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Coping with chemotherapy

Call your doctor
Call your doctor

Some side effects could warn of a potentially serious problem. Let your doctor or nurse be the judge and call right away if you suffer any of the following:

  • a fever of 100.5° F or greater
  • bleeding or unexplained bruising
  • a rash or allergic reaction like wheezing, swelling or severe itching
  • intense chills
  • pain or soreness at your chemotherapy injection or catheter site
  • unusual pain or intense headache
  • shortness of breath
  • prolonged diarrhea or vomiting
  • blood in your stool or urine

Although chemotherapy has proven to be a powerful weapon against cancer, it has a reputation for causing unpleasant side effects like nausea, vomiting, fatigue and hair loss. If you or someone you love is facing chemotherapy treatments, learning what to expect can help you prepare to prevent, reduce or cope with unwanted effects and complete your treatment.

Why chemotherapy causes side effects

Your oncologist will choose your treatment from more than 100 anti-cancer drugs. Many people take more than one drug, called combination therapy. Cancer cells typically multiply rapidly, and the chemotherapy drugs attack cancer cells by targeting fast-growing cells in the body. However, chemotherapy drugs can also harm other noncancerous cells that grow rapidly, such as those in hair follicles, bone marrow and the digestive tract. Damage to healthy cells is what causes side effects, but these healthy tissues usually recover and repair themselves after treatment ends.

Some people have few side effects and some have none. Whether you will suffer side effects depends on the anticancer drugs your doctor prescribes, how often you receive treatment and for how long.

To prepare for your treatment, talk to your oncologist or nurse about what to expect and take these preventive and coping measures:

Fight fatigue. An overwhelming feeling of tiredness and lack of energy is the most common symptom reported by people with cancer. Fatigue can be caused by a number of factors related to your cancer, including the cancer itself as well as chemotherapy, surgery, radiation therapy, low blood count and poor sleep or appetite. To cope with fatigue:

  • Plan your day so you can take short breaks or naps and save your energy for the most important activities.
  • Eat nutritious foods as often as you can and drink plenty of fluids.
  • Take short walks or try light exercise.
  • Accept help from friends and family.
  • Tell your doctor or nurse about your fatigue. If you’re anemic, you may need drugs or a blood transfusion to boost your red blood cells.

Combat nausea and vomiting. These two side effects are among the most dreaded—but manageable—effects of cancer treatment. Powerful drugs, called antiemetics or antinausea drugs, have made nausea and vomiting far less common and less severe. To prevent nausea and vomiting:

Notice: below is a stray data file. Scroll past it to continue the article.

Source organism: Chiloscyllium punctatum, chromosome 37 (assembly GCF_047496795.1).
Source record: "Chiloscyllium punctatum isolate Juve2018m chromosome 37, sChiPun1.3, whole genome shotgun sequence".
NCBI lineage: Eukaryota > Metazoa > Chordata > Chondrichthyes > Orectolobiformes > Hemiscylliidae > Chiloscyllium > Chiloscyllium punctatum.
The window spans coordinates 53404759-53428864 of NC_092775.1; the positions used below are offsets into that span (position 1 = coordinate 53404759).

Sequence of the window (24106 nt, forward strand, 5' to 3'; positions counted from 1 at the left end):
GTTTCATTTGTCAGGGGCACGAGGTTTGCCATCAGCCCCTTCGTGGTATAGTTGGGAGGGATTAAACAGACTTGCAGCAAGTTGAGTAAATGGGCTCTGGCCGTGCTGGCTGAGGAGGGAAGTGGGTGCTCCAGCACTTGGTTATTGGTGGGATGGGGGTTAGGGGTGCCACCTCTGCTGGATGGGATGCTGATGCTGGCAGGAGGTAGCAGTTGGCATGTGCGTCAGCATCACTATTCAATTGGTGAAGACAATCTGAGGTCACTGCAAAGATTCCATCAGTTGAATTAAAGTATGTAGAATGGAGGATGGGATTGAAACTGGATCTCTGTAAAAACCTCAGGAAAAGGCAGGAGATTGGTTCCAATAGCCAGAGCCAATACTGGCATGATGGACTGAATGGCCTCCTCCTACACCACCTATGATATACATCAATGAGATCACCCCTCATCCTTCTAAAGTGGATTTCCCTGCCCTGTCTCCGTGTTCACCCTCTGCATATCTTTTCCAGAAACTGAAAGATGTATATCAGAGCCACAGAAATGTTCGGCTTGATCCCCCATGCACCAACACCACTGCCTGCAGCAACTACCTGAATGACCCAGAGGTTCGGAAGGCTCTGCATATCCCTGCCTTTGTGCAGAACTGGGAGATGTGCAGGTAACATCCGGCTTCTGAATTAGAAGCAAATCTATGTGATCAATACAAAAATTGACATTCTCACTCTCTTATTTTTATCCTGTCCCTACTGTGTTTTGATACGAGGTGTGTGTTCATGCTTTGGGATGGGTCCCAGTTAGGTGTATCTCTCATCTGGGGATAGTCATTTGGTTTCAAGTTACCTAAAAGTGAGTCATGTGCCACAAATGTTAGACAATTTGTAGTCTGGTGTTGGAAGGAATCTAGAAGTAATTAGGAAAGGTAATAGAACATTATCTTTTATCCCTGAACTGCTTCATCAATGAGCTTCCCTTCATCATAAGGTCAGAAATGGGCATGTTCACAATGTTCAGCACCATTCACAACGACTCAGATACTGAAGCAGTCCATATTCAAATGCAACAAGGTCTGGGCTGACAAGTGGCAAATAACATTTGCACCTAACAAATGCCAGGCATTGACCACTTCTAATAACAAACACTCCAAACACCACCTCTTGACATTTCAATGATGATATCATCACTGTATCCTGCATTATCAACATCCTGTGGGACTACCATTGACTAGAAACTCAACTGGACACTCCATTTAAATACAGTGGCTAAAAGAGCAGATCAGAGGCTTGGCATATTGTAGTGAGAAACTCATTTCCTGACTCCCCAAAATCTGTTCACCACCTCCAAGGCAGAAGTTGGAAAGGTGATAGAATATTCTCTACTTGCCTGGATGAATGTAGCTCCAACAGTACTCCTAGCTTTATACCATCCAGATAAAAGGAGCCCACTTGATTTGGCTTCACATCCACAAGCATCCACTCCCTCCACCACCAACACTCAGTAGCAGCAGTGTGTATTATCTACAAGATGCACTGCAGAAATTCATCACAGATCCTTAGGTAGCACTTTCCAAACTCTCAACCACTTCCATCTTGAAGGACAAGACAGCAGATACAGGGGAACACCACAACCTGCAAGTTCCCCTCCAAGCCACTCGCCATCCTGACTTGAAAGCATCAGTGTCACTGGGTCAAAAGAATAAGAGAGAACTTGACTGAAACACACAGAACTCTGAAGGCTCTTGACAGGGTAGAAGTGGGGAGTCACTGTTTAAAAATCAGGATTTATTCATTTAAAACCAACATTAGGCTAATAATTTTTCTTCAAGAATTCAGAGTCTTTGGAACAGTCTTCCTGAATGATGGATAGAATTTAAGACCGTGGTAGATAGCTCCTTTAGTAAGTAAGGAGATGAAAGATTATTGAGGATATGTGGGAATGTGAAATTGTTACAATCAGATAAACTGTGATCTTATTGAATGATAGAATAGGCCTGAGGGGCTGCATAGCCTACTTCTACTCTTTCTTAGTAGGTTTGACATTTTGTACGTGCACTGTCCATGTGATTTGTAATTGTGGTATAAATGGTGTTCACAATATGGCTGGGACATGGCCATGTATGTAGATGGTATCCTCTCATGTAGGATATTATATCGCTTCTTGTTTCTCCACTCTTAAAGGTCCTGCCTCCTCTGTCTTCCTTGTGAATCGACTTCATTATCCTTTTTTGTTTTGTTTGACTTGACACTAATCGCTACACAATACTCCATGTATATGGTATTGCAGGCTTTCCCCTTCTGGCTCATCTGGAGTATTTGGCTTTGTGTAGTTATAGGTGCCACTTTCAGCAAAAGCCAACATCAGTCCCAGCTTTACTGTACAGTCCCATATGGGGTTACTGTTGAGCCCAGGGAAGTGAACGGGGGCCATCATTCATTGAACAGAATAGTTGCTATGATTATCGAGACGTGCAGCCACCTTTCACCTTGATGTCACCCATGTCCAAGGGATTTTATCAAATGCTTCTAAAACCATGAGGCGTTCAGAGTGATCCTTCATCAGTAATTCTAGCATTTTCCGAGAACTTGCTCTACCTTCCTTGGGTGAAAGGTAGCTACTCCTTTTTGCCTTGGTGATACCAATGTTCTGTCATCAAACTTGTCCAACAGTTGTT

• Ask your oncologist to prescribe an antiemetic drug to take before or during your chemotherapy treatment. Not all medicines work the same for everyone, and you may need more than one drug.
  • Eat a light meal before your treatment. Afterwards, plan to eat more frequent but smaller meals and drink cool, clear, unsweetened juices or flat ginger ale.
  • Suck on mints or tart candies and avoid sweet, fried or fatty foods.

Cope with hair loss. Losing hair may not happen right away, and not everyone suffers hair loss with chemotherapy treatments. Some people experience only thinning while others’ hair falls out entirely. Hair usually grows back after treatments are completed. To help cope:

  • Cut your hair short to make it look fuller. It will be easier to manage if hair loss occurs.
  • Baby your hair with a mild shampoo, soft brush and a low hair-dryer setting and avoid dyeing, perming or relaxing your hair.
  • Protect your scalp from the sun with a scarf, hat or sunscreen.
  • Shop for a wig or hairpiece before you lose all your hair to more closely match your color and style. Check your health insurance policy; it may be a covered expense.

Manage mouth sores. Some chemotherapy drugs cause mouth or throat tissues to become irritated or develop sores, and gums may become very sensitive. To keep your mouth, throat and gums healthy:

  • See your dentist several weeks before your treatment for a cleaning and to address any cavities, repairs or poorly fitting dentures.
  • Brush your teeth and gums with a soft toothbrush after every meal.
  • Eat soft, soothing foods such as ice cream, milk shakes, applesauce, cooked cereals, mashed potatoes, macaroni and cheese, scrambled eggs or pudding. Avoid irritating, acidic foods like tomatoes and citrus, spicy and salty choices.
  • Avoid mouthwashes that contain alcohol. Rinse your mouth with warm salt water or ask your doctor to prescribe a mild, medicated mouth rinse.
  • If you already have sores, your doctor can prescribe medicine to apply to them to ease pain.

Sticking with chemotherapy is important for treating your cancer. If side effects are making it difficult to cope, don’t suffer in silence. Tell your oncologist or nurse about any side effects you have. He or she can help you manage your symptoms to get relief. Most side effects will start to disappear once treatment ends.

Why chemotherapy causes side effects